Shooting of Philando Castile spurs public discussion; Turner forms new task force

The Falcon Heights community reacted to the bloodshed with talks and work groups.

Raju Chaduvula

In the weeks after the fatal police shooting of Philando Castile, community members have coalesced, urging city leaders to implement sweeping reforms to police conduct in the Twin Cities.

Two separate public forums, held on July 13 and 27, at the Falcon Heights City Council allowed city residents and community members from surrounding neighborhoods to voice their opinions on what actions should be taken in the wake of Castile’s death.

On July 6, Philando Castile was shot by Jeronimo Yanez, a St. Anthony police officer, during a routine traffic stop. His death spurred a slew of rallies and demonstrations across the Metro area.

Both Falcon Heights sessions were well attended, with a full house July 13 and nearly 100 people July 27.

Attendees asked for immediate changes in law enforcement procedures, while the council itself held that action can’t be taken until the Minnesota Bureau of Criminal Apprehension finishes its investigation.

Among the topics raised, many demanded more thorough record data collection on traffic stops in the area, improvement to police de-escalation training and to a re-evaluation of the contract between Falcon Heights and the St. Anthony Police Department. Falcon Heights is currently two years into the five-year contract.

Steven McCarthy, a city resident, said that policing itself needs revision.

“I’d like to see the officers out of their squad cars and actually on foot or on bicycle,” McCarthy said, adding that this would let police officers get to know the people in the neighborhood they’re serving.

“This kind of policing would be more personable, more engaged and more accountable,” he said.

On July 27, Peter Demerath — a nine-year resident of Falcon Heights — asked the council to focus on de-escalation during police training as well as more attention to communication and cultural competence within the police force.

“We’re in the spotlight for all the wrong reasons, but we have an opportunity to develop a model of policing that can be a national beacon,” Demerath said.

That sentiment was shared by many speakers who insisted on immediate council action.

John Thompson, a Saint Paul Public Schools employee and friend of Castile’s, said at the session that improper police treatment is a systemic problem.

Thompson said he wanted to see the city increase transparency and terminate its police contract.

“The whole world is watching; this town can change how African American males view policing,” he said.

Also at the session were members of Castile’s family. His cousin and mother, Tyree Johnson and Valerie Castile, both asked for accountability and action.

“We sat and watched it happen to Sandra Bland, Trayvon Martin, Eric Garner … but when it hits home here in your backyard, that’s when you’re supposed to say, ‘No, we’re not going to have that,’” Johnson said, adding that he too is calling for the termination of Falcon Heights’ contract.

Valerie Castile spoke about her son, who worked in Saint Paul Public Schools’ nutrition system since he was 19 and said he loved the children at his school.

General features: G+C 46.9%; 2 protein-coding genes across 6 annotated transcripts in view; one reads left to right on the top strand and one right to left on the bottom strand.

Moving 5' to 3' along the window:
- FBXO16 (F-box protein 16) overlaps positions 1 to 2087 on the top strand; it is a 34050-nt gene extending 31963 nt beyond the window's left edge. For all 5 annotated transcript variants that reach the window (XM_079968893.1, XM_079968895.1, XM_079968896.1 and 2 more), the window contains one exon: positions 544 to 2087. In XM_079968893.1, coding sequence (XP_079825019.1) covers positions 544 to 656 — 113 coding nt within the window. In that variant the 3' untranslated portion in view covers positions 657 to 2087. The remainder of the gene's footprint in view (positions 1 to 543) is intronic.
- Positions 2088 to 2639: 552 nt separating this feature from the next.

“Someone has to step up and hold people accountable for their behavior,” she said.

Mayor Peter Lindstrom said the council will hold more sessions in the future.

“We don’t want to have a knee-jerk reaction, one way or the other, without talking with everybody,” Lindstrom said.

Still, several community members asked for immediate action, including former Falcon Heights Mayor Tom Baldwin, who called for a review of the police contract.

“I hear you say that you don’t have significant facts on this incident. I respectfully, but strenuously, disagree,” Baldwin said.

At the end of both sessions, the council made no formal announcements for actions.

Philip Selew, a Falcon Heights resident, said it is important to keep pushing because residents have a stake in police conduct.

“I’m proud of my neighbors,” he said.

A Task Force on Policing

While concrete action has yet to be taken by the council, a work group on the issues has been considered.

Lindstrom said the group would consist of residents from Lauderdale, Falcon Heights and St. Anthony.

“Its aim is to look at police policy and procedure surrounding best practices and training,” he said.

The group would consider racial profiling, bias training and de-escalation techniques.

Black Lives Matter St. Paul has convened a similar task force to address similar issues.

Rashad Turner, leader of BLM St. Paul, said the task force was made of mostly African-American community members with the purpose of find solutions to improper St. Anthony policing in the Larpenteur Avenue area.

“I know myself; I don’t want to drive up in that area after dark,” Turner said.

Turner’s task force will submit a list of recommendations to Lindstrom’s office, he said. One of the main points will be asking for a termination of the contract with St. Anthony Police Department.

“If we can terminate the contract, there’s a chance to look back at how it operated and change it,” Turner said.

John Thompson, who attended the public forums, said terminating the contract would be a step toward the city healing.

By speaking at the July 27 session, Thompson said, he hopes to say what Castile would say if he could.

“I have to be the voice that can’t be spoken … for something positive to come out of this,” he said.

Thompson said he is hopeful the council will make the changes that are necessary.

“What I got from [Wednesday’s] meeting is that everybody is on the same page [and] have the same goals,” he said.